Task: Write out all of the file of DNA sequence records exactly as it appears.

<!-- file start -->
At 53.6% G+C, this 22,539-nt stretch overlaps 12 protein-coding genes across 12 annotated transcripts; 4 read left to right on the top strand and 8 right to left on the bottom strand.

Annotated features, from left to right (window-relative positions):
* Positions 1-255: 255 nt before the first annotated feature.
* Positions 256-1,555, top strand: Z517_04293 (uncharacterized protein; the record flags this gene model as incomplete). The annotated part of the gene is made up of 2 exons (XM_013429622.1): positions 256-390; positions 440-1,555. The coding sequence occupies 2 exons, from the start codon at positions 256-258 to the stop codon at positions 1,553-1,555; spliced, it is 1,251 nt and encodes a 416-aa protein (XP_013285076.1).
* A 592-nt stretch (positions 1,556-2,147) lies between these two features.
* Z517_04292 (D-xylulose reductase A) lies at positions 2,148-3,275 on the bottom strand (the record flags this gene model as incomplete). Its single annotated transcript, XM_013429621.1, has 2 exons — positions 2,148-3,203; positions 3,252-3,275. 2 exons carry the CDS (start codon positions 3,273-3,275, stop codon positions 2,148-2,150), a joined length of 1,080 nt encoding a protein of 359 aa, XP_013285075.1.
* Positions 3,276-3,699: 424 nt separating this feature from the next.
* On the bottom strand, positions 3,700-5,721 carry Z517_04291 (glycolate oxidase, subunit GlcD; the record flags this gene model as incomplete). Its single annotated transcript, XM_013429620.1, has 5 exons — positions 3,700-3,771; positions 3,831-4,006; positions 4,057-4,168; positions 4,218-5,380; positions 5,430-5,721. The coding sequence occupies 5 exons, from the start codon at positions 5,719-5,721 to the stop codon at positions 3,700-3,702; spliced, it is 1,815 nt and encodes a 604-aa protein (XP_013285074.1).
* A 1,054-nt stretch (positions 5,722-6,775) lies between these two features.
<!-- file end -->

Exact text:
At 53.6% G+C, this 22,539-nt stretch overlaps 12 protein-coding genes across 12 annotated transcripts; 4 read left to right on the top strand and 8 right to left on the bottom strand.

Annotated features, from left to right (window-relative positions):
* Positions 1-255: 255 nt before the first annotated feature.
* Positions 256-1,555, top strand: Z517_04293 (uncharacterized protein; the record flags this gene model as incomplete). The annotated part of the gene is made up of 2 exons (XM_013429622.1): positions 256-390; positions 440-1,555. The coding sequence occupies 2 exons, from the start codon at positions 256-258 to the stop codon at positions 1,553-1,555; spliced, it is 1,251 nt and encodes a 416-aa protein (XP_013285076.1).
* A 592-nt stretch (positions 1,556-2,147) lies between these two features.
* Z517_04292 (D-xylulose reductase A) lies at positions 2,148-3,275 on the bottom strand (the record flags this gene model as incomplete). Its single annotated transcript, XM_013429621.1, has 2 exons — positions 2,148-3,203; positions 3,252-3,275. 2 exons carry the CDS (start codon positions 3,273-3,275, stop codon positions 2,148-2,150), a joined length of 1,080 nt encoding a protein of 359 aa, XP_013285075.1.
* Positions 3,276-3,699: 424 nt separating this feature from the next.
* On the bottom strand, positions 3,700-5,721 carry Z517_04291 (glycolate oxidase, subunit GlcD; the record flags this gene model as incomplete). Its single annotated transcript, XM_013429620.1, has 5 exons — positions 3,700-3,771; positions 3,831-4,006; positions 4,057-4,168; positions 4,218-5,380; positions 5,430-5,721. The coding sequence occupies 5 exons, from the start codon at positions 5,719-5,721 to the stop codon at positions 3,700-3,702; spliced, it is 1,815 nt and encodes a 604-aa protein (XP_013285074.1).
* A 1,054-nt stretch (positions 5,722-6,775) lies between these two features.